BOULDER, Colo. - Widespread flooding that's already killed
three Coloradans forced fresh evacuations of thousands of residents
Friday, as additional rainfall threatened already swollen rivers and
creeks along a 150-mile stretch of the state's Front Range.
15 miles north of Boulder, the Colorado National Guard began evacuating
2,000 residents of Lyons - isolated, without power and running water
because of flooded roads Thursday - at daybreak, according to the
Boulder County sheriff's office. In South Boulder County, 500 residents
in Eldorado Springs were also under evacuation orders. County emergency
personnel said the Guard was using high-clearance trucks to move Lyons
residents to safe areas.
no way out of town. There's no way into town. So, basically, now we're
just on an island," said Jason Stillman, 37, who was forced with his
fiancee to evacuate their home in Lyons after a nearby river began to
overflow into the street.
Flooding closed I-25, the state's main
north-south highway, north of Denver to the Wyoming border, among
several roads blocked by rising waters.
The National Weather
Service had a flood warning for Boulder County through Friday morning.
Flood warnings were also issued for the city of Loveland and Big
Thompson Canyon, site of the July 1976 flood that killed 143 people.
The Big Thompson River was reported over four feet above its flood
Colorado Gov. John Hickenlooper said the state has lost "a
great deal of infrastructure,'' although an exact assessment over flood
damage could take weeks.
Hickenlooper urged residents near flood
areas to remain "exceptionally careful" and stay away from swollen
streams and rivers. "People try to walk through what looks like a
harmless foot or two of water. You have to realize this is like liquid
cement and you can be swept away."
The National Weather Service
forecast more rain over portions of Colorado Friday, with up to three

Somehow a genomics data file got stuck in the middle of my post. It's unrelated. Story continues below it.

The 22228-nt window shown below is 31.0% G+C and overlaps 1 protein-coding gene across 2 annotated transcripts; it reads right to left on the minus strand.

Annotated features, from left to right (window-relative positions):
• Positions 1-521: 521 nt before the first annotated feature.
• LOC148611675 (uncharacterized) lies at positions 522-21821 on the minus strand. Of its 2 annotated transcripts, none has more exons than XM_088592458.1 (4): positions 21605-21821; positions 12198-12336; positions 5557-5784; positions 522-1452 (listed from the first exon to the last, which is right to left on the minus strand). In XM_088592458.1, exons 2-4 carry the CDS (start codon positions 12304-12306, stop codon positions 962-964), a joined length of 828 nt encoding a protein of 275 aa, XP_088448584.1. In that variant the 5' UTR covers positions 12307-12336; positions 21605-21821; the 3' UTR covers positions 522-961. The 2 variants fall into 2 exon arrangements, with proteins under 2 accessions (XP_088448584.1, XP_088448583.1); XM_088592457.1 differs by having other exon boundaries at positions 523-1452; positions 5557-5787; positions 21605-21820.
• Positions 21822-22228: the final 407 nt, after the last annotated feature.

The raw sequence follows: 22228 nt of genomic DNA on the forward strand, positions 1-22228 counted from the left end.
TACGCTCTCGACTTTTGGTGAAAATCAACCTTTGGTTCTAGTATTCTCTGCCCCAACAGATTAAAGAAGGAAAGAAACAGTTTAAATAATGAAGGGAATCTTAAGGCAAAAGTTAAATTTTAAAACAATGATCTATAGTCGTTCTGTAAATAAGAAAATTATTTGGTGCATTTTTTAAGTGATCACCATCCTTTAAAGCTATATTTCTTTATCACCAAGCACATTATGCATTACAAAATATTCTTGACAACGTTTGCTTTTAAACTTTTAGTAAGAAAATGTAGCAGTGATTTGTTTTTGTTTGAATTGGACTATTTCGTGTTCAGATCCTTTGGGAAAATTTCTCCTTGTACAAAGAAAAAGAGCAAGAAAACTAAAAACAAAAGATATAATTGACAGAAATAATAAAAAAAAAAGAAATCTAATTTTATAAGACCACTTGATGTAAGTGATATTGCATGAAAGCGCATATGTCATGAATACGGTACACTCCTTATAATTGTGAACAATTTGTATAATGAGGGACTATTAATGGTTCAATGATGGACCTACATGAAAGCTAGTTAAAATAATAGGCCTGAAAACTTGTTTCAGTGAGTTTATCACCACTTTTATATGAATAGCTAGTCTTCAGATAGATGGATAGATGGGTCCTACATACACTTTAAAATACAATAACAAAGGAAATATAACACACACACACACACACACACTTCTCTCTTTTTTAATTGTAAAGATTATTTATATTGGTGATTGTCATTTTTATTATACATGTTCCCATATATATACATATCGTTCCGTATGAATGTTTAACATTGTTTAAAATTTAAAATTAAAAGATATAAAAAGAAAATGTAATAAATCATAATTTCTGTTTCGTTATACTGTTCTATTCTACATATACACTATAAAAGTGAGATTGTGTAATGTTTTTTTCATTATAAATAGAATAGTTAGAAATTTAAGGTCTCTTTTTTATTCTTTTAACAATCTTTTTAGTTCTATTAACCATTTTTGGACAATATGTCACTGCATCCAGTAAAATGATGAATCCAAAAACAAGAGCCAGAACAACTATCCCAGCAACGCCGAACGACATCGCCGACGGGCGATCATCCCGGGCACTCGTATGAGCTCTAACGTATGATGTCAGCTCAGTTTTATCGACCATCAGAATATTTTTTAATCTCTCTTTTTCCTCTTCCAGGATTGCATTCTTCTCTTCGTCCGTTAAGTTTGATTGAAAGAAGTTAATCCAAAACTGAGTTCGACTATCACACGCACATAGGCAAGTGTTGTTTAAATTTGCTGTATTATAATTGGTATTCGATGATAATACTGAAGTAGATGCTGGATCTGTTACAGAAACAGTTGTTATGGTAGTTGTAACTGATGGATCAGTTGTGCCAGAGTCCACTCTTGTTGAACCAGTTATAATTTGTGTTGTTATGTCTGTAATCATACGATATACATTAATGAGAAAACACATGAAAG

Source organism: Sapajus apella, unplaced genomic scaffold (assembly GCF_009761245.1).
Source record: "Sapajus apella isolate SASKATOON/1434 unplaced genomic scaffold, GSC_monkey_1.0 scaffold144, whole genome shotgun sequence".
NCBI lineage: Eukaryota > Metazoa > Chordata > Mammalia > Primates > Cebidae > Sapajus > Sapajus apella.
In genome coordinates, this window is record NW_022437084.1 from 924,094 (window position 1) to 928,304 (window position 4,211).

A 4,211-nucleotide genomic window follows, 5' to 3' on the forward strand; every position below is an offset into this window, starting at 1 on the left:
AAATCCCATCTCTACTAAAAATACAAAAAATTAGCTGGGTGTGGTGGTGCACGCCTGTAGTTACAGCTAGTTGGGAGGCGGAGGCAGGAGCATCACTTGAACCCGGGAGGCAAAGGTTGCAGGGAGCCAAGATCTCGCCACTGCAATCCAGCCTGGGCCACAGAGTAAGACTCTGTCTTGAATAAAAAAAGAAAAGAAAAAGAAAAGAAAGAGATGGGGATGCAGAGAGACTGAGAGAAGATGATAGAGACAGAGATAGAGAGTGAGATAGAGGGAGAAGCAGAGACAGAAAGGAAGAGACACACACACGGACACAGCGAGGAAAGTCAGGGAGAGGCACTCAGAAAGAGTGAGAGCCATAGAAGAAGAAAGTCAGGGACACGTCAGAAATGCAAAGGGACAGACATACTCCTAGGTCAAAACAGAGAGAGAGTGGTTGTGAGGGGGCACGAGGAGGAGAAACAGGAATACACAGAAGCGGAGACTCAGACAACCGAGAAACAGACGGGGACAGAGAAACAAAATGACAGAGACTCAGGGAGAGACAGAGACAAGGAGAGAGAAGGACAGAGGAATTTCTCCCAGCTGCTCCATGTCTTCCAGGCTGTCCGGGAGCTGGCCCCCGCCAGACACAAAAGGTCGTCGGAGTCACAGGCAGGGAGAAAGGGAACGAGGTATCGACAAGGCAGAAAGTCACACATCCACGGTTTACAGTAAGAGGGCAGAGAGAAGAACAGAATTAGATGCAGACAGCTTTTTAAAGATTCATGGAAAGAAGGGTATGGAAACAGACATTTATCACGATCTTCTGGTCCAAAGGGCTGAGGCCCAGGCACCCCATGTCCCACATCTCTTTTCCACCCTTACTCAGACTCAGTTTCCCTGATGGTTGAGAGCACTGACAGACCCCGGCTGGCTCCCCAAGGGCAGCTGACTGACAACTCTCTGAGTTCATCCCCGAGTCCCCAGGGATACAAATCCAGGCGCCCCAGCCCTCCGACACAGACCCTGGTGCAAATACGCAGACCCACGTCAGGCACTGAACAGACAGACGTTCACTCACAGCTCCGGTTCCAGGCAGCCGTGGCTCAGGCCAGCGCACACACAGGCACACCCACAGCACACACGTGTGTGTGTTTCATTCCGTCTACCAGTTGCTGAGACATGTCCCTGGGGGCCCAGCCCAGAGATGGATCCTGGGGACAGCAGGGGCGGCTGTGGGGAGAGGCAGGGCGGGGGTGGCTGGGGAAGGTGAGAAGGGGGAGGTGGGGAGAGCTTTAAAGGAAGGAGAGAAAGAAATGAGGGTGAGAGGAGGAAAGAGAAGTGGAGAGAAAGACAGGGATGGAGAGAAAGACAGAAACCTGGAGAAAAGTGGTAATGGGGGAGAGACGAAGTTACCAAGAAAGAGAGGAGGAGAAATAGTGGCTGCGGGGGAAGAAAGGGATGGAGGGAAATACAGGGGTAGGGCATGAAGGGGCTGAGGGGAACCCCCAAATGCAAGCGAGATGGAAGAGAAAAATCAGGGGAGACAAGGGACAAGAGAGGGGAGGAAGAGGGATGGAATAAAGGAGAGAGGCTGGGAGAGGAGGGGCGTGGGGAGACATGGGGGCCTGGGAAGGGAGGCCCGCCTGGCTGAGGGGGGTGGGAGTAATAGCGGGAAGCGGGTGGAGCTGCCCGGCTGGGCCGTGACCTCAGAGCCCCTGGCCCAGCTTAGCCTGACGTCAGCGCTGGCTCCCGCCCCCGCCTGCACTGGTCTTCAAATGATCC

inches or more falling in some areas.
After today, "a slow-moving
area of low pressure over the Rockies, combined with a moist, southerly
flow at all levels of the atmosphere will keep the threat of locally
heavy rain and flooding in place into the weekend," says Weather Channel
meteorologist Chris Dolce.
In Boulder, officials issued emergency
alerts to 8,000 residents along normally tranquil Boulder Creek, urging
them to seek shelter elsewhere or move to higher ground. About 4,000
residents along Boulder Canyon faced mandatory evacuation. Officials
fear mud and rocks accumulating in Boulder Canyon will clog and cause a
sudden surge in water downstream.
Boulder County spokesman James Burrus said 17 people were unaccounted
for Friday, and officials planned to publicly release the names later.
"Unaccounted for doesn't mean missing. It means we haven't heard back
from them," he said.
The flood that swept down Boulder Creek was a
1-in-100 year event, the U.S. Geological Survey said Friday. The
college town is considered Colorado's 'most at risk' city to flooding
because of its proximity to Boulder Creek, which courses through Boulder
Canyon into the heart of town, says Weather Underground weather
historian Christopher Burt.
With up to a foot of rain falling in
some areas, grounds are so saturated that more rain could cause flash
floods in some areas, the Federal Emergency Management Agency warned.
Maine backpackers hiking Longs Peak were stranded when the weather
turned. Suzanne Turell and Connie Yang of York, Maine, last sent a text
message shortly after 7:07 a.m. Thursday with their GPS coordinates.
need help,'' said Turell, who added that they were at risk for
hypothermia because of an ice storm at elevations above 13,400 feet. The
cellphone has since gone dead,
Hundreds of residents spent
Thursday night at evacuation centers, while thousands remain without
power or are isolated by flooded roads. Friday morning, the creek was
just under flood stage.
Flooding along the Poudre River prompted
Fort Collins officials to "strongly urge"residents in at least four
neighborhoods to flee.
The National Weather Service said Windsor, Estes Park, Berthoud and Drake remain at risk for flooding.
home to the University of Colorado, was among the hardest hit by the
devastating waters. Classes have been canceled until at least Monday,
with 25% of the campus buildings water-damaged.
signed an emergency declaration Thursday night, freeing up federal aid
and allowing FEMA to coordinate disaster relief efforts.
extended all along the Front Range mountains - including in Denver,
Colorado Springs, Fort Collins, Greeley and Aurora - as well as scores
of small towns and mountain communities.
One person was killed in the collapse of a home in Jamestown, a
mountain community isolated by washed out roads, KUSA-TV in Denver
reported. Colorado Springs police found a second victim in Fountain
Creek -- later identified as 54-year-old Danny Davis. A third victim was
recovered from a north Boulder home Thursday morning. At least one
Boulder woman remained missing.
Boulder was doused with more than 7 inches of rain in 24 hours, shattering the town's 95-year record for rainfall.
Near the town of Lyons, rescuers were kept back when St. Vrain Creek swelled and a dam failed near Pinewood Springs.
"It's just raging, gushing water,'' Lyons resident Carin Gray said. "We're totally isolated.''